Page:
London based grime-punk act Bob Vylan have released an extremely welcome and gloriously angry tune to help keep us focused during these strange times of isolation and uncertainty. The song which encompasses everything from memories of childhood to the murder of Stephen Lawrence shoves it’s message into the face of the average racist like a musical knuckle sandwich of epic proportions:
Speaking to Final Hours at a safe social distance provided by the internet they said:
“Right now we are occupying a strange space in time. A time where people world over are being made to feel as though home is not home any more. A time where some are calling for walls to be built, instead of torn down. A time where people that have lived most of, if not their entire life in a single country, are being deported to foreign, unfamiliar land because it has become easier to blame those that appear to be different than it is to admit that there are holes in the fabric of the nation they reside. We Live Here is a call to arms. It is a reminder that while there are plenty of us that look, sound, and appear different due to a multitude of factors used to divide, this ugly, broken, unhinged country we call home is ours too.”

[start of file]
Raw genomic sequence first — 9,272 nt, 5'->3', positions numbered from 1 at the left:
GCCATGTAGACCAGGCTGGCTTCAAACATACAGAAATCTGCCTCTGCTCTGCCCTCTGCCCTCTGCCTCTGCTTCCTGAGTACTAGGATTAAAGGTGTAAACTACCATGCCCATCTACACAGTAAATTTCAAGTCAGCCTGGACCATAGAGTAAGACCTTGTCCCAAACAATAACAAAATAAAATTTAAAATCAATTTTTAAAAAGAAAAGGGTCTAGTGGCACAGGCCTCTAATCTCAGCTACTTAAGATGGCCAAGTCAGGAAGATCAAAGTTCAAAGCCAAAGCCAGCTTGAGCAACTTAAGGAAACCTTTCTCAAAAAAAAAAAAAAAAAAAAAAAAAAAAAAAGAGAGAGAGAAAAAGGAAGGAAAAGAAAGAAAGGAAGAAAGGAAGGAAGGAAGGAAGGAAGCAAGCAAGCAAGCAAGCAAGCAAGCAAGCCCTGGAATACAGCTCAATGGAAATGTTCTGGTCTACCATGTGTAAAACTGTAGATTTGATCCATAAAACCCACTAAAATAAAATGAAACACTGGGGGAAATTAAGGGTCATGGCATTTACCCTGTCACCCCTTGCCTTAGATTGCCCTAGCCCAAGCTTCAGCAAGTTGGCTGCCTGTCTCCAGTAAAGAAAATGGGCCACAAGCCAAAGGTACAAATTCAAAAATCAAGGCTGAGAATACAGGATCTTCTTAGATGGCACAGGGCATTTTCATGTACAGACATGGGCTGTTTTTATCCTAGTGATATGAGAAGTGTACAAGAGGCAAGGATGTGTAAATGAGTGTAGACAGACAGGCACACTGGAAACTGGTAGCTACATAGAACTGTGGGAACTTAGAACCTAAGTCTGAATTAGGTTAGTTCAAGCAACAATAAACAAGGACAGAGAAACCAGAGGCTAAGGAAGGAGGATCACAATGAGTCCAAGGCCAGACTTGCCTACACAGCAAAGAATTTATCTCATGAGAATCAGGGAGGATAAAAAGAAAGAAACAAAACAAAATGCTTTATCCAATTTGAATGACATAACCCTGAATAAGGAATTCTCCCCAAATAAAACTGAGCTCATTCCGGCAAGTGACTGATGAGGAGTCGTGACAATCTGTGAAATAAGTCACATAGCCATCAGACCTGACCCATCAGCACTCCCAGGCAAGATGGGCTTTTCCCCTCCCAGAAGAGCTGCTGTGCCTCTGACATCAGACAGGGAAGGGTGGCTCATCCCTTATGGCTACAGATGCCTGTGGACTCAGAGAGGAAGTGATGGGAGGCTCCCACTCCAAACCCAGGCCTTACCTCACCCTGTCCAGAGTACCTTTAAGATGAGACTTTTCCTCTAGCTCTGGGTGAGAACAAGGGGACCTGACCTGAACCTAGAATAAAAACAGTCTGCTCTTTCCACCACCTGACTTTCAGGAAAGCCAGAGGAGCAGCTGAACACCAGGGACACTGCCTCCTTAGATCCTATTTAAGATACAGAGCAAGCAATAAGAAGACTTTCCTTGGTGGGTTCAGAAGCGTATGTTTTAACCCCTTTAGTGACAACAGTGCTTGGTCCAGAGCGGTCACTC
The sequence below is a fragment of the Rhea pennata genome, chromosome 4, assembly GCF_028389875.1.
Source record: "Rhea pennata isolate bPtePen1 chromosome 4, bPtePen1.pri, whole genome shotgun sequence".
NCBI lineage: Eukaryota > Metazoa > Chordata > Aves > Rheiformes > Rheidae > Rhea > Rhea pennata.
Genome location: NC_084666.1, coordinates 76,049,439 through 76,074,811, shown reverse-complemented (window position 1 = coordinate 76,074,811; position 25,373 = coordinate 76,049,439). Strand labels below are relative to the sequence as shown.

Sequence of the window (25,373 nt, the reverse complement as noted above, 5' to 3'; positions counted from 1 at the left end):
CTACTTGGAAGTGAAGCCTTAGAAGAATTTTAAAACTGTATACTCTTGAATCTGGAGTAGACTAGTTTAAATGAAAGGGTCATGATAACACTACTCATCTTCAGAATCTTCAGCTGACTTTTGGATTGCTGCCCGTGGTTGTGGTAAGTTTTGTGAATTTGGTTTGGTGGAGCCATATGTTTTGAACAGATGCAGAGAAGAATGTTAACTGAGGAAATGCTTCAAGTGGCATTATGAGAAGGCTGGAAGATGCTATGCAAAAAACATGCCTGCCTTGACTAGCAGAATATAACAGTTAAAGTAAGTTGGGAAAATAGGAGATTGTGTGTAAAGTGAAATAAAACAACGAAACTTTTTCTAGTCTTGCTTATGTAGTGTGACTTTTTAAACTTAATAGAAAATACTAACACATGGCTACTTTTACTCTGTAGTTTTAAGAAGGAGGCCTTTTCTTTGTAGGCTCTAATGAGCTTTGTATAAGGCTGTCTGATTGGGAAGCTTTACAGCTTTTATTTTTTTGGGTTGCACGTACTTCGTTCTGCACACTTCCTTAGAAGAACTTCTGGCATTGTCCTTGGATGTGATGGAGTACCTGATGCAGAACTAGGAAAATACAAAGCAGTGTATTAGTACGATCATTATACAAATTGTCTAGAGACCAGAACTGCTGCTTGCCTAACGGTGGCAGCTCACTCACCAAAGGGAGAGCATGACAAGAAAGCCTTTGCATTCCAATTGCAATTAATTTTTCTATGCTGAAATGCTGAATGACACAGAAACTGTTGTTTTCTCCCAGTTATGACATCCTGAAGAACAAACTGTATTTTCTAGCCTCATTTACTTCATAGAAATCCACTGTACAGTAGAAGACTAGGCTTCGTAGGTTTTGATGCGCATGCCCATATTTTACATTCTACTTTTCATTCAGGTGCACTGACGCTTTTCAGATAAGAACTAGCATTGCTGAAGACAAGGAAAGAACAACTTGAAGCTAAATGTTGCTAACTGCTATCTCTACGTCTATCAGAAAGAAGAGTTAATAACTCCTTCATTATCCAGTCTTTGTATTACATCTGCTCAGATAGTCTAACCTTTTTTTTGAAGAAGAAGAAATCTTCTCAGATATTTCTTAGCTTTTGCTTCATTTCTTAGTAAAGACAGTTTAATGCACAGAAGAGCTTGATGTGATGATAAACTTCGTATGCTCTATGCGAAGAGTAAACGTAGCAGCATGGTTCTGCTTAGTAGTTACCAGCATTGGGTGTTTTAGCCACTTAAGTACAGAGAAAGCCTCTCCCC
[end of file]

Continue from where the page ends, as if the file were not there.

This tune could not be more welcome at a time when the far right are unsurprisingly trying to exploit the pandemic crisis for all it is worth. When COVID 19 was first identified in Britain there was an immediate upsurge in anti Chinese racism which manifested in physical attacks in some cases. Far right forums are turning a high infection rate seen in the Jewish community into the usual conspiracy theorist drivel that they are known for spreading. Meanwhile celebrity dog shits in human form like Tommy Robinson, Katie Hopkins and former UKIP leader Gerrard Batten have been sharing a fake news video that tells various lies about the Muslim community spreading the virus.
One thing that these vermin can’t undermine is the public gratitude towards our National Health Service and a new found awareness of how reliant it is on the skills and expertise of immigrants and people of colour. The first seven frontline NHS workers to die from Coronavirus, having given their lives to the service of others, were all of South Asian, African and Irish heritage. Five of them were practising Muslims. Their sacrifice will be honoured long after the likes of Robinson & Hopkins are little more than a bad and embarrassing memory.